11. I'm from the uk, I have a pre pay card for prescriptions, I pay about £10 a month for it. I usually get six regular prescriptions a month, no way could I afford them at the true cost. My doctors and specialists choose what to prescribe, no insurance company deciding. So far this year I've had about 15 x rays, an ecg , blood tests, got wrist splints, new custom made orthotics for my shoes, seen a physio, rheumatologist, gastroenterologist, neurologist and I'm due to see a cardiologist and have a MRI next week. I had an a&e (emergency room) visit too. The neurologist decided I needed an MRI, he didn't have to wonder if an insurance company would agree.
    People who are ill long term or say they've had a stroke and are disabled from it may lose their job, BUT they don't have a huge medical bill too! It's not perfect, but it's bloody good.
    I remember my American niece being taken ill, here she would have been taken to her own doctor, a walk in centre or a&e. What a bloody fuss and faff about…because she had her dad's navy insurance and they had to find out who took it! Absolutely crazy! She was in her home state, had she been on holiday here she could have gone to a walk in centre, doubtful they would have even bothered to bill them. Since she was a child and not a major illness. Had she got progressively worse fast I hate to think what could have happened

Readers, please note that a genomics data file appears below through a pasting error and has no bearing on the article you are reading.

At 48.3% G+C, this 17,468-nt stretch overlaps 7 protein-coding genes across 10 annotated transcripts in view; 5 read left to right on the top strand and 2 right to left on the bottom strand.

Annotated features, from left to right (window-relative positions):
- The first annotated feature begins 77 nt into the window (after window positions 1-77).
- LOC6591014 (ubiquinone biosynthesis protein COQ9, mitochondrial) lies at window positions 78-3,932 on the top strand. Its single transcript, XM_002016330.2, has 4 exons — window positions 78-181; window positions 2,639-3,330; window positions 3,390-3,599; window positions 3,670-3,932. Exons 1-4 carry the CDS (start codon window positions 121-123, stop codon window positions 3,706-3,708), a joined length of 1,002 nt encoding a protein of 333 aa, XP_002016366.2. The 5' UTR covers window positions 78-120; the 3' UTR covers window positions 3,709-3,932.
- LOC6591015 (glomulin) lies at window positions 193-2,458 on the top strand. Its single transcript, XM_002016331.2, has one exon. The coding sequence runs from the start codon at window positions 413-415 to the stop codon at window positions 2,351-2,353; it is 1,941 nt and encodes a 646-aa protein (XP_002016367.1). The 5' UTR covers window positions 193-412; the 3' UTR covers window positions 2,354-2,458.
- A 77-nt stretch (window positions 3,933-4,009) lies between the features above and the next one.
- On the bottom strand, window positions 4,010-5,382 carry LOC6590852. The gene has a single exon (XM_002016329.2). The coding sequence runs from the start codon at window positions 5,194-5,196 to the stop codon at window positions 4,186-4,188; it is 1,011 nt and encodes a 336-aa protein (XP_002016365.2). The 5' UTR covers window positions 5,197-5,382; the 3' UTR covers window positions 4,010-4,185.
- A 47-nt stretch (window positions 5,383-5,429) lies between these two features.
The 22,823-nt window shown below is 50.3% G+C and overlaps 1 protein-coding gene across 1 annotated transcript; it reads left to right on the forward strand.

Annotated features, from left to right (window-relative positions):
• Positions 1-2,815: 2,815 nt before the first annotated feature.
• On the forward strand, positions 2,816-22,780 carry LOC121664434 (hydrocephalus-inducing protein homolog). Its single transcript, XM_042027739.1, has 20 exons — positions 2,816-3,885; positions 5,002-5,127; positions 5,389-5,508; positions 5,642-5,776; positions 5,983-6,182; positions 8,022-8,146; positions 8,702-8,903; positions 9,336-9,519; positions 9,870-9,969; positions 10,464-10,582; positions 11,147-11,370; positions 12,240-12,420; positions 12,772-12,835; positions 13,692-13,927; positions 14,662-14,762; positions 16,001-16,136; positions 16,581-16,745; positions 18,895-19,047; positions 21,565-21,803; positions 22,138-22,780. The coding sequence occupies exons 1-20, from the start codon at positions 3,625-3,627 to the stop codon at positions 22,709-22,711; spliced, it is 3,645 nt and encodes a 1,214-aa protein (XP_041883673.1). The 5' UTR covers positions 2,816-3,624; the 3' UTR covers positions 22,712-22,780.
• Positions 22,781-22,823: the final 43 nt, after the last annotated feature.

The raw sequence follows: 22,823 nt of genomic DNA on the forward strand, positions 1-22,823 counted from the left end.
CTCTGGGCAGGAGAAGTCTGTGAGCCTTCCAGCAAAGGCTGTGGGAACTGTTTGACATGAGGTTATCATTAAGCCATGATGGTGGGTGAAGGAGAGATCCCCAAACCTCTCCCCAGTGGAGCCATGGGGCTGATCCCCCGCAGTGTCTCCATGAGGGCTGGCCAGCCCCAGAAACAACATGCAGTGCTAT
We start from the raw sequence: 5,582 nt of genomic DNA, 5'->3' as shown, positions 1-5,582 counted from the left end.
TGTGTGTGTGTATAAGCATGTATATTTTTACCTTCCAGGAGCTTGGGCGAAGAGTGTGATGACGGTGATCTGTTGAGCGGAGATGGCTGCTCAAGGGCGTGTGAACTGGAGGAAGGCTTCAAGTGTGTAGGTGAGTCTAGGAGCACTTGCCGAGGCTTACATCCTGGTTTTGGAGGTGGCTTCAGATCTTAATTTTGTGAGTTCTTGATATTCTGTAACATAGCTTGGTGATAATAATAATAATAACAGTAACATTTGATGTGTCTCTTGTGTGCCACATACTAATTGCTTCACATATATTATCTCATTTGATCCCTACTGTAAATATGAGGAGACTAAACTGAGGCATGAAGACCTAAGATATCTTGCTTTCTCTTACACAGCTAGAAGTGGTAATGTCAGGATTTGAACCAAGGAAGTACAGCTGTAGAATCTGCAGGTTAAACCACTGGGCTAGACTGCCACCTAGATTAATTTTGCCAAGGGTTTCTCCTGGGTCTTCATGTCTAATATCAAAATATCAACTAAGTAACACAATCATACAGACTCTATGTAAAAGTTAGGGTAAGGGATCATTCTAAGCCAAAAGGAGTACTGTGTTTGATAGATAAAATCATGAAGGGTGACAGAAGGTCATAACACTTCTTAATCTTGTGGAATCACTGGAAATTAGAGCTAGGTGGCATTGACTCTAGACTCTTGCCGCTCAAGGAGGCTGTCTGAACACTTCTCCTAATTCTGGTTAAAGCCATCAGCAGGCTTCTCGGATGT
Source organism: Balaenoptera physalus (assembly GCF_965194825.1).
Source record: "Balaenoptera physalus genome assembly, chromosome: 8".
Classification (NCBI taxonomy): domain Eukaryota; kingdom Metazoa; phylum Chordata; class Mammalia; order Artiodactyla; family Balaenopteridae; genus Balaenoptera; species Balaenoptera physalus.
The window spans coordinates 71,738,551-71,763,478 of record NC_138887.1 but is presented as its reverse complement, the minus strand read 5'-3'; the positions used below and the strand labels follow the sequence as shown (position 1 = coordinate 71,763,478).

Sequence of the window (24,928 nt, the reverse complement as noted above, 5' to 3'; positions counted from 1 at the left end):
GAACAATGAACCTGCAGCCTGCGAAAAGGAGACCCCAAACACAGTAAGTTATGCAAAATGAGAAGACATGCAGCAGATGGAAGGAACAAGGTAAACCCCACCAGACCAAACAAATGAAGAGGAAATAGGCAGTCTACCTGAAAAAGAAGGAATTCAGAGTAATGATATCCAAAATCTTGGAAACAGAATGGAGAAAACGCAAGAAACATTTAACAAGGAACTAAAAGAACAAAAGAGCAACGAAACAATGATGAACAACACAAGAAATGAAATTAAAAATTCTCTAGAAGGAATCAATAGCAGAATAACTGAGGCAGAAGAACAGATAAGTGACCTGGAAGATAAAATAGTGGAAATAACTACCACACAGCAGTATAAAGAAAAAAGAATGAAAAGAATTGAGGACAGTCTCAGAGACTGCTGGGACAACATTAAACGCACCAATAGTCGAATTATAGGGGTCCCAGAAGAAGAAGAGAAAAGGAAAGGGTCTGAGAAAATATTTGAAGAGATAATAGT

12. If humans and societies were not so hell bent on spending billions on arms races, then
    perhaps, just perhaps we might be able to help each other live and achieve greater things.

  13. I am from the UK and about 10 months ago I badly broke my neck (C1-C2). I was rushed by ambulance to A&E by 2 Paramedics, on arrival I was assessed by a Doctor and sent for a CT., scan, MRI., scan and X-Ray. I was then transferred by ambulance with 2 Paramedics and a Doctor in attendance to a nearby specialist Neurosurgery centre. I had more scans, was informed I needed surgery and taken to theatre where a Halo head support was fitted. I was then admitted to a ward and given a meal and a cup of tea. This was still only about 4 hours since the accident. As an in-patient I received the best care anyone could ever ask for, from a wonderfully team of professionals. After a long stay I was transported home by ambulance. In the last few months I have had countless prescriptions (delivered to my door), out-patient app's. for more scans/ assessments, GP. app's., an Aspen neck collar fitted and lots of pyshio'. The cost of all this world class treatment? £0.


    In all this time I have not once been asked about insurance or ability to pay. I simply received what ever treatment I required. I never once worried about the cost of calling an ambulances etc.. This meant that I did not just take a couple of painkillers and go to bed, which might have lead to me being paralysed from the neck down and as such require care 24/7 for the rest of my life. (Costing a fortune). I therefore can look forward to getting out of my collar and returning to work. Once back at work, I will gladly pay my taxes to support the NHS. I know a potion of my taxes go to pay for the NHS. but the spend per capita is less than half what it is in the USA. and absolutely nobody is left out from cradle to grave. It seems to me the people who tell you public healthcare is terrible normally what to sell you health insurance. This they don't do, not for the good of their health but for vast profits. It cost us less, it's fairer and we live longer.